Empathy for Jim Morrison

January 29, 2024
I went into When You’re Strange with a few naïve and stupid prejudices; for example, I liked The Doors’ music, but Morrison being so excessive kind of bugged me. I thought, “Did he really have to destroy himself to make music?” And that mentality kept me at a distance from him for quite a while.
The key moment came for me when I had dinner with Jim’s sister, Anne. We were talking about the family and what it was like living with their father, the Admiral, and I said, “So, where do you think Jim’s drinking came from?” At that point, one of Anne’s sons just erupted at me. He said, “Jim was an alcoholic! An alcoholic doesn’t choose to be an alcoholic; it’s a disease!”
I realized he was right, and that prompted me to see Morrison in a completely different light. Jim wasn’t just getting drunk for the thrill of it. He was clinically an alcoholic, and it’s true; it is a disease. Then you have his conflict with his father and the man’s relentless refusal to connect emotionally with his son. You put those two factors together, and suddenly, you’ve got a fascinating character. It’s not that you have to forgive or condone him, but you can understand him, and your heart goes out to him because you see what a struggle it was for him. Throughout my films, the characters all struggle with something similar. It made Jim human for me, as human as Johnny Suede or Les Galantine.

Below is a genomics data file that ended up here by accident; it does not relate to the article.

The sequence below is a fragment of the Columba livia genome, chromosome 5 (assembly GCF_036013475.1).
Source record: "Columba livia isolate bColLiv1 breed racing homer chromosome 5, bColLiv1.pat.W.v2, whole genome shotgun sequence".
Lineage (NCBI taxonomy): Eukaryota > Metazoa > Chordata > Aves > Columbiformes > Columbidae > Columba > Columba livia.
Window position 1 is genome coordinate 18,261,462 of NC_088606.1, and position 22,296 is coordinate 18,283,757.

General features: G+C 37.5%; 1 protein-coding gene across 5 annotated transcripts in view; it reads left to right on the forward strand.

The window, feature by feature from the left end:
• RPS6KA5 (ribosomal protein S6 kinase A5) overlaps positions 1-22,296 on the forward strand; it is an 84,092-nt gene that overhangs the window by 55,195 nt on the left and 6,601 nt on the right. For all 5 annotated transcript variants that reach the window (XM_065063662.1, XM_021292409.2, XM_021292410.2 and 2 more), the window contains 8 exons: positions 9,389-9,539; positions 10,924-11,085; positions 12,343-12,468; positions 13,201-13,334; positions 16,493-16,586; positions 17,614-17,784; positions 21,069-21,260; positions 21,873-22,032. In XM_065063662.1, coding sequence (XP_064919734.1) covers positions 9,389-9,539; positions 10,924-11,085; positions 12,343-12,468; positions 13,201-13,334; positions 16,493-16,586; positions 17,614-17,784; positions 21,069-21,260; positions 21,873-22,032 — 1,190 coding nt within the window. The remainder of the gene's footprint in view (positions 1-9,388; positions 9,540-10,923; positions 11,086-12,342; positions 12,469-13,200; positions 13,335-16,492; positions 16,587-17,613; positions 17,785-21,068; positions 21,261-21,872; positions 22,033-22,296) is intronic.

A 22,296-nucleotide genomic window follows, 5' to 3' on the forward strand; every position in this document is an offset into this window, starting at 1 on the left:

This shift in perspective gave me a lot more empathy for Jim. Honestly, I never saw the film as a “documentary.” It was always like a narrative film to me. As such, I came to realize Jim was my main character, my hero, actually. So, I needed to be able to see him as clearly as possible. More importantly, I needed not to judge him in any way. I think he was a severely tormented soul, and the demons he was fighting were incredibly powerful.
The film doesn’t romanticize him, nor does it criticize him. It doesn’t condemn him, or shy away from showing the destructive parts—how that behaviour affected the band, and how it literally led to everything falling apart. This enabled me to bring a more emotional narrative approach to the film.

Learn more about When You're Strange here.


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Independent Filmmaker & Musician